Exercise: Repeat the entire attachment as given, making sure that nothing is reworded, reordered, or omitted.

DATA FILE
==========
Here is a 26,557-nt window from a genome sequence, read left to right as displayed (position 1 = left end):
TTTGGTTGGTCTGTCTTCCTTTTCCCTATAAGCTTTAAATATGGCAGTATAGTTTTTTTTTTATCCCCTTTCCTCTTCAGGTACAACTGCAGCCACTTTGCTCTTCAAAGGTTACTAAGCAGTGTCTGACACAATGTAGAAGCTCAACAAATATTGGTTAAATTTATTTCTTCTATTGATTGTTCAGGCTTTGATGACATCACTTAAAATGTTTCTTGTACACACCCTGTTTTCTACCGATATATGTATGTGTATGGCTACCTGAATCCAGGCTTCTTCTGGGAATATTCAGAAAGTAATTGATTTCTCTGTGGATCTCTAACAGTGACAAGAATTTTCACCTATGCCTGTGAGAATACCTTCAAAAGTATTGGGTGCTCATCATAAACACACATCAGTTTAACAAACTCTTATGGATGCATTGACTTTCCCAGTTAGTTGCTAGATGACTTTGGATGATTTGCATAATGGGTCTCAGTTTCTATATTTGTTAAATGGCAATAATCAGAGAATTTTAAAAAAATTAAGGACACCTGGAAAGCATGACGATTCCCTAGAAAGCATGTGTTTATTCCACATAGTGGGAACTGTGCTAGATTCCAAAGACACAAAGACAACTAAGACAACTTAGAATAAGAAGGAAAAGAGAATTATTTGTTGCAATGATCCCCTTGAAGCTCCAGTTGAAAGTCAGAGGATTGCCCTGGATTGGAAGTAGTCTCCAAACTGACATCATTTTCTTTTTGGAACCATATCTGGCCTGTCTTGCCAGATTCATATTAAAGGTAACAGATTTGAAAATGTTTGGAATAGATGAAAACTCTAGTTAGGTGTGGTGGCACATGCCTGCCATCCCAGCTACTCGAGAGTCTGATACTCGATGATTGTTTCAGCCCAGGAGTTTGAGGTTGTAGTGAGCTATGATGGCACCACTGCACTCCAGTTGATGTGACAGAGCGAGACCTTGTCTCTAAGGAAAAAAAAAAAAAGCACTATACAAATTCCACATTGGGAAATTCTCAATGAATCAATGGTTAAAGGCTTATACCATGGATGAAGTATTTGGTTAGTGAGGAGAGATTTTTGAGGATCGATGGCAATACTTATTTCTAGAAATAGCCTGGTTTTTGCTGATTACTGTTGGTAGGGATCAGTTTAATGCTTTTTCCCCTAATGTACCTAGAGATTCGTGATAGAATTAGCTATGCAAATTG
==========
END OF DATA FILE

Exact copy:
Here is a 26,557-nt window from a genome sequence, read left to right as displayed (position 1 = left end):
TTTGGTTGGTCTGTCTTCCTTTTCCCTATAAGCTTTAAATATGGCAGTATAGTTTTTTTTTTATCCCCTTTCCTCTTCAGGTACAACTGCAGCCACTTTGCTCTTCAAAGGTTACTAAGCAGTGTCTGACACAATGTAGAAGCTCAACAAATATTGGTTAAATTTATTTCTTCTATTGATTGTTCAGGCTTTGATGACATCACTTAAAATGTTTCTTGTACACACCCTGTTTTCTACCGATATATGTATGTGTATGGCTACCTGAATCCAGGCTTCTTCTGGGAATATTCAGAAAGTAATTGATTTCTCTGTGGATCTCTAACAGTGACAAGAATTTTCACCTATGCCTGTGAGAATACCTTCAAAAGTATTGGGTGCTCATCATAAACACACATCAGTTTAACAAACTCTTATGGATGCATTGACTTTCCCAGTTAGTTGCTAGATGACTTTGGATGATTTGCATAATGGGTCTCAGTTTCTATATTTGTTAAATGGCAATAATCAGAGAATTTTAAAAAAATTAAGGACACCTGGAAAGCATGACGATTCCCTAGAAAGCATGTGTTTATTCCACATAGTGGGAACTGTGCTAGATTCCAAAGACACAAAGACAACTAAGACAACTTAGAATAAGAAGGAAAAGAGAATTATTTGTTGCAATGATCCCCTTGAAGCTCCAGTTGAAAGTCAGAGGATTGCCCTGGATTGGAAGTAGTCTCCAAACTGACATCATTTTCTTTTTGGAACCATATCTGGCCTGTCTTGCCAGATTCATATTAAAGGTAACAGATTTGAAAATGTTTGGAATAGATGAAAACTCTAGTTAGGTGTGGTGGCACATGCCTGCCATCCCAGCTACTCGAGAGTCTGATACTCGATGATTGTTTCAGCCCAGGAGTTTGAGGTTGTAGTGAGCTATGATGGCACCACTGCACTCCAGTTGATGTGACAGAGCGAGACCTTGTCTCTAAGGAAAAAAAAAAAAAGCACTATACAAATTCCACATTGGGAAATTCTCAATGAATCAATGGTTAAAGGCTTATACCATGGATGAAGTATTTGGTTAGTGAGGAGAGATTTTTGAGGATCGATGGCAATACTTATTTCTAGAAATAGCCTGGTTTTTGCTGATTACTGTTGGTAGGGATCAGTTTAATGCTTTTTCCCCTAATGTACCTAGAGATTCGTGATAGAATTAGCTATGCAAATTG